Alison Saar, the Alchemist
Alison Saar, “Undertow” (2004), wood, wire, bottles, copper, 45 x 12 x 9 inches.
Collection of Lois and Richard Neiter.
Alison Saar is a respected sculptor whose work deals with materials and their meaning both within and across cultures. A second-generation African American woman artist, Saar follows in the footsteps of her mother Betye, while examining her own interests in the power and resonances between everyday objects and the history and lives that they hold within them. Writer, theorist and professor in the Department of Humanities at York University, Christina Sharpe, shares her thoughts on the power and promise in the work of Alison Saar in depicting Black life with and against the confines of racist representation. This feature in Hyperallergic is an excerpt from a longer work published in Alison Saar: Of Aether and Earthe -- published by the Benton Museum of Art at Pomona College to coincide with the exhibition of the same name.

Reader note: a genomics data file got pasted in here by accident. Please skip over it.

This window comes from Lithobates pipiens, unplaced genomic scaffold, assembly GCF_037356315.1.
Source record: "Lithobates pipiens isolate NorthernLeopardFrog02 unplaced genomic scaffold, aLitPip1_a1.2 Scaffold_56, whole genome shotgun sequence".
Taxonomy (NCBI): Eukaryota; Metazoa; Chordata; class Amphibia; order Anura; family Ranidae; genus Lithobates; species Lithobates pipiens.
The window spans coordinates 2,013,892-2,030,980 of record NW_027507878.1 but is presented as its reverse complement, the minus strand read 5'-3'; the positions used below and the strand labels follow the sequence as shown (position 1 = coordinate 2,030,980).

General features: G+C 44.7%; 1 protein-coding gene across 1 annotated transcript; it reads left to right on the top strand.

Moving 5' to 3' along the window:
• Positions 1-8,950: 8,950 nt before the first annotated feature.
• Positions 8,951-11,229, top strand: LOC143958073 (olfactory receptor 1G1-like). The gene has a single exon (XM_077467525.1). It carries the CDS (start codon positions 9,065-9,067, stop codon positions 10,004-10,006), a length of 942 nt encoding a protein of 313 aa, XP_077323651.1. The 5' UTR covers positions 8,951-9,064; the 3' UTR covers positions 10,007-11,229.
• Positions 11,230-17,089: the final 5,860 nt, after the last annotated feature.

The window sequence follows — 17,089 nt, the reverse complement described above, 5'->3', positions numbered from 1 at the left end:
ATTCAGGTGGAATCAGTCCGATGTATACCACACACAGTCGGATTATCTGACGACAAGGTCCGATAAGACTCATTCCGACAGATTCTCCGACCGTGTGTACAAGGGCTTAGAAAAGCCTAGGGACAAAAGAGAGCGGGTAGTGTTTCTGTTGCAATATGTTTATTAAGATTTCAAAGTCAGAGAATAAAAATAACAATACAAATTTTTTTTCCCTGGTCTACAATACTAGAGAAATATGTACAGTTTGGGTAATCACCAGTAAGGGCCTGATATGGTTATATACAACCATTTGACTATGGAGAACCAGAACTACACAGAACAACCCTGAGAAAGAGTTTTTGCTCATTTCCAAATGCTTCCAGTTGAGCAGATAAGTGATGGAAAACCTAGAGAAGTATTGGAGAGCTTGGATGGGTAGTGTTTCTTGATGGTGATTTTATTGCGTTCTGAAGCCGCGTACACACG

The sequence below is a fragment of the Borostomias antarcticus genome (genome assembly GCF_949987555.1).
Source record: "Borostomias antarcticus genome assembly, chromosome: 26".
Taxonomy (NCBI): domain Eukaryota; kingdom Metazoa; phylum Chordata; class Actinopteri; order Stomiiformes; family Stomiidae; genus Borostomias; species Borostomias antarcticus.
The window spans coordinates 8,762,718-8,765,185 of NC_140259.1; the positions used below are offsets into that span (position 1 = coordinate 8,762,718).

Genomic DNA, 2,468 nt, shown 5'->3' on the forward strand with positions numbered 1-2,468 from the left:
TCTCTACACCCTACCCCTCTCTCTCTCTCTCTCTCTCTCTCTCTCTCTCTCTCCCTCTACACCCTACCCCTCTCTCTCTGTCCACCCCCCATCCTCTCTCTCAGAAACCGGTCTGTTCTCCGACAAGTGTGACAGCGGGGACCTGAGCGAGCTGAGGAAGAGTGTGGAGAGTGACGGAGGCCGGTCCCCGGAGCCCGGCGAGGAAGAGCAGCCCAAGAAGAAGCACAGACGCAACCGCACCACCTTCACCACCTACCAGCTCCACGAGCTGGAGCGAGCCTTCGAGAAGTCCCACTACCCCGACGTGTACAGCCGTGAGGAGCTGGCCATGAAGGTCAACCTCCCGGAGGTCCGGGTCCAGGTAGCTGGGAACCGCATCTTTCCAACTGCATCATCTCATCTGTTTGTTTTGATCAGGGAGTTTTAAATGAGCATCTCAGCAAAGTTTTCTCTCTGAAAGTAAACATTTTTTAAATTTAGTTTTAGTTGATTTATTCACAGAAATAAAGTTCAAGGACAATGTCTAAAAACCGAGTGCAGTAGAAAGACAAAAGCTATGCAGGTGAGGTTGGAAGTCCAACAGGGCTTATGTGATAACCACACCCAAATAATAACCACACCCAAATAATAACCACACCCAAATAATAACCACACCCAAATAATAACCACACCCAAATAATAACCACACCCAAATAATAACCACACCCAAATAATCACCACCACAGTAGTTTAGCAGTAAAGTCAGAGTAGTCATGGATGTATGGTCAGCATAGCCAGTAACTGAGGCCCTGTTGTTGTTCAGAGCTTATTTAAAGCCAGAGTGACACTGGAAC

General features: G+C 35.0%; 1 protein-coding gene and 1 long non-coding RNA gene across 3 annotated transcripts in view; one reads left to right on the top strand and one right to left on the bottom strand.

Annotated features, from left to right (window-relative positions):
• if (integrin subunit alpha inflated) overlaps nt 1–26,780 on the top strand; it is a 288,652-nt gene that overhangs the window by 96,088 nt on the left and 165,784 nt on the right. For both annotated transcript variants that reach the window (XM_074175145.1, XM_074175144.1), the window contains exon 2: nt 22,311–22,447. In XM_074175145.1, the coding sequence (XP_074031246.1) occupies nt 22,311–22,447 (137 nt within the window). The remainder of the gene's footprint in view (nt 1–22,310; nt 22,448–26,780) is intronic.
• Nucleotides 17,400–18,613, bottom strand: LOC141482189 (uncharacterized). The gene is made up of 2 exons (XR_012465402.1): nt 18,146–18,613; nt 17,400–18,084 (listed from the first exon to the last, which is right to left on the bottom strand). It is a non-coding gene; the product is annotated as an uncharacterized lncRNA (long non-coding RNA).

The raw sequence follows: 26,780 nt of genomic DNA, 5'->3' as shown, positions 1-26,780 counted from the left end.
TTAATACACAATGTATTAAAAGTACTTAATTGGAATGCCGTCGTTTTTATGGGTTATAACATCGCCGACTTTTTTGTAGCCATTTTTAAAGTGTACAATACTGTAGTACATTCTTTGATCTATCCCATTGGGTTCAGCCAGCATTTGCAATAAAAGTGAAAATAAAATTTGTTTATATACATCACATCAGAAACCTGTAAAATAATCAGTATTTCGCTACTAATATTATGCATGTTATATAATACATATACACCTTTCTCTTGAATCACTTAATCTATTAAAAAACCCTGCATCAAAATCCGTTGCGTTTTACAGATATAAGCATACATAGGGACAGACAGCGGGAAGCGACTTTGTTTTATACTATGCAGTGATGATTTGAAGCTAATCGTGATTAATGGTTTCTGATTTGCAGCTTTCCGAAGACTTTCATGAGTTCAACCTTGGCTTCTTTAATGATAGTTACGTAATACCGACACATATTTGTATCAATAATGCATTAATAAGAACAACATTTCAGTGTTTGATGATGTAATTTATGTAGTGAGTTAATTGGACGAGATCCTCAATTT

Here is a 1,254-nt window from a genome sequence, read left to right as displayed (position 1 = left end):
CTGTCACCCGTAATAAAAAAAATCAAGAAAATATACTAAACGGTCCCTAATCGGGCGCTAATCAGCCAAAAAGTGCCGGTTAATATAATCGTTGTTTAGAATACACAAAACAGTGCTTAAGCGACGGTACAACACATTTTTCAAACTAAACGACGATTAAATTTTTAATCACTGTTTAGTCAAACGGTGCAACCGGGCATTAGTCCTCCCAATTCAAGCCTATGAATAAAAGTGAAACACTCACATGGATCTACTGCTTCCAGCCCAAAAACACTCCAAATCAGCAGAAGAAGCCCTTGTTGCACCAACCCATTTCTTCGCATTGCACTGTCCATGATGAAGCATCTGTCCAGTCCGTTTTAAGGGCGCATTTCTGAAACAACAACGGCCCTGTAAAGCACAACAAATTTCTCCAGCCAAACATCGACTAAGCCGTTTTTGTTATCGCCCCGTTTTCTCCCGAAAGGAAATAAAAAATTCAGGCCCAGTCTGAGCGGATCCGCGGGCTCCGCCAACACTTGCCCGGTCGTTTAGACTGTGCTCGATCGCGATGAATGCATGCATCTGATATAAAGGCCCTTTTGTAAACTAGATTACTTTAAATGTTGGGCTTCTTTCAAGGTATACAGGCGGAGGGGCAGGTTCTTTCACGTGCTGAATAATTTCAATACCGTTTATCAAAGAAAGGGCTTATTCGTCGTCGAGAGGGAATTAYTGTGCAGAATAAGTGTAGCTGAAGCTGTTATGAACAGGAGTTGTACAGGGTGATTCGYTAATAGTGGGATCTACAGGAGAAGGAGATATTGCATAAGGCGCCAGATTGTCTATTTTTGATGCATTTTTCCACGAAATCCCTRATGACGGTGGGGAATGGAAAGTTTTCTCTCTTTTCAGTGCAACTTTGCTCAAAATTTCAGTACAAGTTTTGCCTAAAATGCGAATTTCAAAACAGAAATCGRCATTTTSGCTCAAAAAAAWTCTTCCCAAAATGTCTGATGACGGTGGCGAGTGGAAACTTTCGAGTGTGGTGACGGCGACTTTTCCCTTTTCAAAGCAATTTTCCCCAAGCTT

“To sit with Saar’s work is to sit with its weight, force, and beauty — its presence. It is to sit in a space/time somewhere between or among idea, substance, experience, and the haptic that Saar describes as the need to experience everything through her hands. Saar works in tactility, in feeling and mass.” - Christina Sharpe